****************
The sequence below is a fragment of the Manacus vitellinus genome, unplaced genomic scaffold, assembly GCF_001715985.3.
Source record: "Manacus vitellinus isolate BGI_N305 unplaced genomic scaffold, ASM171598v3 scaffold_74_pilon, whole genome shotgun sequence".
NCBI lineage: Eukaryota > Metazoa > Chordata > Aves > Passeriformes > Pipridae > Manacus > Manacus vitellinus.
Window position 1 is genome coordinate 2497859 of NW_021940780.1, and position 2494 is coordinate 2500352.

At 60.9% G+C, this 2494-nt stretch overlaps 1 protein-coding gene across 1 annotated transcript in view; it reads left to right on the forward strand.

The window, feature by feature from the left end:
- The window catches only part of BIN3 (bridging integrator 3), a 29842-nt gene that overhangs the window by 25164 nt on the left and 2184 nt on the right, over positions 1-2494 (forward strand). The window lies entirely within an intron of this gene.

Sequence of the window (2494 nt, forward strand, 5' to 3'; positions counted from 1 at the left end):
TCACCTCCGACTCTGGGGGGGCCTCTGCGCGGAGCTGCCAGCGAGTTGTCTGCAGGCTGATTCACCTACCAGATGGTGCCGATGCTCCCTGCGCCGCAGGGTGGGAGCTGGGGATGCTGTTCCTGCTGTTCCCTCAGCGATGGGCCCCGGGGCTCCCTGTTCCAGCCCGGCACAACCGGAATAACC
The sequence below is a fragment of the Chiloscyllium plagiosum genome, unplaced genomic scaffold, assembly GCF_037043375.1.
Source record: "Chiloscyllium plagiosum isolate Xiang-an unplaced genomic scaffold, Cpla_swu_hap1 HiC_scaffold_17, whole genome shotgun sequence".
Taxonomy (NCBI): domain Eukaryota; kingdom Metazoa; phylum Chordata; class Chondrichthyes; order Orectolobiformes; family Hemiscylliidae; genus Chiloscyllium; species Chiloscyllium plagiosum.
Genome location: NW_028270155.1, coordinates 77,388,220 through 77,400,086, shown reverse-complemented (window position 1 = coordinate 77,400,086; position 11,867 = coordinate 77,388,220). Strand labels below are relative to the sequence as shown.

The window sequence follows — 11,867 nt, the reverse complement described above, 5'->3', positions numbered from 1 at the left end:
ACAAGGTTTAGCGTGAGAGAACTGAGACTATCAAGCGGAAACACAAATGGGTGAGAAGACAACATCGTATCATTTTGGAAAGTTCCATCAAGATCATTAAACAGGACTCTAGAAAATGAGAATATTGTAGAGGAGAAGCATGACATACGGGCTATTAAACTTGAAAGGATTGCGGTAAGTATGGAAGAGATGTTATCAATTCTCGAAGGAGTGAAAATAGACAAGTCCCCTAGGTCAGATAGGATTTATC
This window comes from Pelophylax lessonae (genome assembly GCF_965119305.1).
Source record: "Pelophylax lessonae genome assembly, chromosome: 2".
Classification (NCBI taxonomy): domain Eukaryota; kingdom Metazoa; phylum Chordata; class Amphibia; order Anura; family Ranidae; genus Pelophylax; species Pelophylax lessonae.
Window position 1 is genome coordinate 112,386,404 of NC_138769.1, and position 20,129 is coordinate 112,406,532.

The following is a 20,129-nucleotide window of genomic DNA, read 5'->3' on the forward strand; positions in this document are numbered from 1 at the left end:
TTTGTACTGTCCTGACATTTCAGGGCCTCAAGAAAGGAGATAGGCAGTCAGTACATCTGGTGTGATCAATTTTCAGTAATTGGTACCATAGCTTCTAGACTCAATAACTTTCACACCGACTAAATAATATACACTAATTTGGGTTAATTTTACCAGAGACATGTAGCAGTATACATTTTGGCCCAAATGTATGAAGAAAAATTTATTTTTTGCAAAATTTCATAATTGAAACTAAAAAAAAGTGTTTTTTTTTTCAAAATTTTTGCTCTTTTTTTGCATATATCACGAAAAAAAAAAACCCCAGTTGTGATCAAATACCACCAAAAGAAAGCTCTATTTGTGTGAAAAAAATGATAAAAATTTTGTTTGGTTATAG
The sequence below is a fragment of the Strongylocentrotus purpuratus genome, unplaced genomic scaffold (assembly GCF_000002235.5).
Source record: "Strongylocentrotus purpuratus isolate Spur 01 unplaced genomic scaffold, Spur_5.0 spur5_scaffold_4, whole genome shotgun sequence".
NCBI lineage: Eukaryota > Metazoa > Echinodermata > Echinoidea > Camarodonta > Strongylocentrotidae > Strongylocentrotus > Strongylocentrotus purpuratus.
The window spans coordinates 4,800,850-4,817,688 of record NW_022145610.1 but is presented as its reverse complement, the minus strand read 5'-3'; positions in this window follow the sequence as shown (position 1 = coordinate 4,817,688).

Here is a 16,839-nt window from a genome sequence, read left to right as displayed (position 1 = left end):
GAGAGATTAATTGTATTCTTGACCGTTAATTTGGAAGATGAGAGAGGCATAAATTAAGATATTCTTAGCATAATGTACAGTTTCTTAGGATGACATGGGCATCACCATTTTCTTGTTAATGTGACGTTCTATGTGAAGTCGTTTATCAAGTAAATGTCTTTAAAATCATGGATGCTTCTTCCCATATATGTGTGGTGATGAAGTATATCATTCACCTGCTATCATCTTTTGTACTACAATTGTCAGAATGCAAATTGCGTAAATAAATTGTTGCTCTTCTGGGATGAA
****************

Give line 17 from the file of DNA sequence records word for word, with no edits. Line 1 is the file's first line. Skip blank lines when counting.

Source record: "Pelophylax lessonae genome assembly, chromosome: 2".